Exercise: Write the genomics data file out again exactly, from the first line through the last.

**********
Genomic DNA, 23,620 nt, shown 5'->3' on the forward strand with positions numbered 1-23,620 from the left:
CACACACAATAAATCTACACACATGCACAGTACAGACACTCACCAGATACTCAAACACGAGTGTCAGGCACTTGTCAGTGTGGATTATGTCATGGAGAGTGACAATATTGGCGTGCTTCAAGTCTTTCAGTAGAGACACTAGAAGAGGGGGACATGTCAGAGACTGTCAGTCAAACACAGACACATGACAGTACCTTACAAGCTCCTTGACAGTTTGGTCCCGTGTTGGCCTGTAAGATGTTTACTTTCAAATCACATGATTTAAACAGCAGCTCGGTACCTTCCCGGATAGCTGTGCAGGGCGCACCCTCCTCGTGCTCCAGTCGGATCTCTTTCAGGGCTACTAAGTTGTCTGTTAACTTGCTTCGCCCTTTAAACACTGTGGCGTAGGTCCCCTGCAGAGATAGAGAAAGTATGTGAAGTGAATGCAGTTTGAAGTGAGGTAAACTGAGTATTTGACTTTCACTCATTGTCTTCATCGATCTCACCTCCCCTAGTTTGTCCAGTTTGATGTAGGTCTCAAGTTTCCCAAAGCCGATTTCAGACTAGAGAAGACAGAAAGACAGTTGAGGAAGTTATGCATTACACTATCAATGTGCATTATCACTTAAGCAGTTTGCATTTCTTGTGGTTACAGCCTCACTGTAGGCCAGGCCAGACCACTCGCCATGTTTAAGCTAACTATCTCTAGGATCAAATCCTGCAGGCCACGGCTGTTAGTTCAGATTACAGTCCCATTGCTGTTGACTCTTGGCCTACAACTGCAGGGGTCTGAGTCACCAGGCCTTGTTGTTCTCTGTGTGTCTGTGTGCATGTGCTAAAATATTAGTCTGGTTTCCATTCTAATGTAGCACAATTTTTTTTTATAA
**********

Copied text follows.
Genomic DNA, 23,620 nt, shown 5'->3' on the forward strand with positions numbered 1-23,620 from the left:
CACACACAATAAATCTACACACATGCACAGTACAGACACTCACCAGATACTCAAACACGAGTGTCAGGCACTTGTCAGTGTGGATTATGTCATGGAGAGTGACAATATTGGCGTGCTTCAAGTCTTTCAGTAGAGACACTAGAAGAGGGGGACATGTCAGAGACTGTCAGTCAAACACAGACACATGACAGTACCTTACAAGCTCCTTGACAGTTTGGTCCCGTGTTGGCCTGTAAGATGTTTACTTTCAAATCACATGATTTAAACAGCAGCTCGGTACCTTCCCGGATAGCTGTGCAGGGCGCACCCTCCTCGTGCTCCAGTCGGATCTCTTTCAGGGCTACTAAGTTGTCTGTTAACTTGCTTCGCCCTTTAAACACTGTGGCGTAGGTCCCCTGCAGAGATAGAGAAAGTATGTGAAGTGAATGCAGTTTGAAGTGAGGTAAACTGAGTATTTGACTTTCACTCATTGTCTTCATCGATCTCACCTCCCCTAGTTTGTCCAGTTTGATGTAGGTCTCAAGTTTCCCAAAGCCGATTTCAGACTAGAGAAGACAGAAAGACAGTTGAGGAAGTTATGCATTACACTATCAATGTGCATTATCACTTAAGCAGTTTGCATTTCTTGTGGTTACAGCCTCACTGTAGGCCAGGCCAGACCACTCGCCATGTTTAAGCTAACTATCTCTAGGATCAAATCCTGCAGGCCACGGCTGTTAGTTCAGATTACAGTCCCATTGCTGTTGACTCTTGGCCTACAACTGCAGGGGTCTGAGTCACCAGGCCTTGTTGTTCTCTGTGTGTCTGTGTGCATGTGCTAAAATATTAGTCTGGTTTCCATTCTAATGTAGCACAATTTTTTTTTATAA